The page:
Meta illegally shared health info for targeted ads, lawsuit alleges

Two class-action lawsuits have been leveled against Meta Pixel, the company's analytics tracking tool.

The mid adult male doctor uses his digital tablet to show the senior adult man the medical record.  ...
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Meta has allegedly been sharing sensitive health data with third-party advertising firms, according to two proposed class-action lawsuits. Both lawsuits focus on Meta Pixel, the company’s tracking tool used for analytics related to Facebook and Instagram ads.

Pixel is a JavaScript code that can be installed on just about any website to collect data about how visitors are interacting with the site. In a lawsuit filed last month, an anonymous patient — referred to in the lawsuit only as “Jane Doe” — at The University of California, San Francisco Medical Center claims she began receiving targeted ads related to her medical condition after using the hospital’s patient portal.

A similar lawsuit was filed in June by a patient at the MedStar Health System in Baltimore, Maryland, claiming that at least 664 healthcare companies have used Meta Pixel to collect medical data. Both lawsuits are seeking class-action status, which would allow others affected to claim damages along with the patients who filed the suits.

Meta’s supposed filters — Healthcare privacy laws — specifically 1996’s HIPAA — strictly prohibit the sharing of any medical data without patient consent. Because Pixel can be installed on any website with ease, Meta is responsible for filtering out any data that shouldn’t make its way to third-party advertisers.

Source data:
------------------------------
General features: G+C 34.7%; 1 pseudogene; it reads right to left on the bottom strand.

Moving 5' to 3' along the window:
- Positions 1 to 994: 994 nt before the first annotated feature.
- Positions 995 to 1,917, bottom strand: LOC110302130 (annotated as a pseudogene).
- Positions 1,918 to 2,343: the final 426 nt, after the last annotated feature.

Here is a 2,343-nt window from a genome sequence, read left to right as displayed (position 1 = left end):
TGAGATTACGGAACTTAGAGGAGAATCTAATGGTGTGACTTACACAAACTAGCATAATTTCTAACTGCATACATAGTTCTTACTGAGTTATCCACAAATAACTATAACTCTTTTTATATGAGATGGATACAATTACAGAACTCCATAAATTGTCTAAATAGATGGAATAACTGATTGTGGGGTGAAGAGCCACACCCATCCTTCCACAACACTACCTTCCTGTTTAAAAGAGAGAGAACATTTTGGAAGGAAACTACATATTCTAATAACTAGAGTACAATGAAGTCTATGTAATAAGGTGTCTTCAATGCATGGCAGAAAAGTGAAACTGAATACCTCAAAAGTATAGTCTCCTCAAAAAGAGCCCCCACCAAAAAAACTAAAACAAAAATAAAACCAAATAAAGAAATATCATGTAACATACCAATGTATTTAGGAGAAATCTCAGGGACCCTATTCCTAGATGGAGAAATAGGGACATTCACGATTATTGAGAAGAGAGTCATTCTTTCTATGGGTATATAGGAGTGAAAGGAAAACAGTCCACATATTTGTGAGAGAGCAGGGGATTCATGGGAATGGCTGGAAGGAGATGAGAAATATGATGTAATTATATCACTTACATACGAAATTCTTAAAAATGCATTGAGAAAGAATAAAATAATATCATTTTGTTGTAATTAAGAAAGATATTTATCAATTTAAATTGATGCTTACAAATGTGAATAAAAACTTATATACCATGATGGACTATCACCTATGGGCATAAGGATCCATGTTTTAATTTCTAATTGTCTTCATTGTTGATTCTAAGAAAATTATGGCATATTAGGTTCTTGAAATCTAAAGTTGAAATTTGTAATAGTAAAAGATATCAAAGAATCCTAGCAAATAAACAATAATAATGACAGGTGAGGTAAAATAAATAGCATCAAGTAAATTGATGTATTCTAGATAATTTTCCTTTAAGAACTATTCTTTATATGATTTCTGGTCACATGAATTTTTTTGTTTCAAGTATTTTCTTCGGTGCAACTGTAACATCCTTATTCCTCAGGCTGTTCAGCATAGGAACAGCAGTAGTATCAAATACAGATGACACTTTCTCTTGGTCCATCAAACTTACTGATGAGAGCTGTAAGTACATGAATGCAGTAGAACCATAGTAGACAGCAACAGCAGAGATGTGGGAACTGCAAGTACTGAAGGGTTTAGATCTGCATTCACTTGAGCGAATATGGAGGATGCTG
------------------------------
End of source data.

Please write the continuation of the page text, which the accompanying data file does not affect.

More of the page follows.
Meta claims it protects the public’s health data in two ways: by requiring websites using Pixel to ask for patient consent before using Pixel and by filtering out sensitive health data itself. Both lawsuits allege that Meta isn’t taking the necessary steps to actually enforce these policies. As Pixel is Meta’s tool, and one that majorly benefits the company’s targeted advertising business, the onus falls on Meta to ensure it isn’t being used in a harmful manner.

Big tech and healthcare — The Northern District of California will now need to certify these lawsuits as class-action before they can move forward. The case could have far-reaching consequences; 33 of the top 100 hospitals in the U.S. use Pixel, according to a recent investigation by The Markup, and class-action status would affect every patient served by these websites (and plenty of others).

More broadly, the lawsuits call into question our allowance for Big Tech companies to collect data as sensitive as that pertaining to healthcare. Why do we allow Pixel to be installed on hospital patient portals, for example, when we know how much sensitive data is transferred through those sites? This line of questioning is one we’ll have to confront sooner rather than later, as Big Tech is eating its way into the healthcare industry more permanently even as you read this article.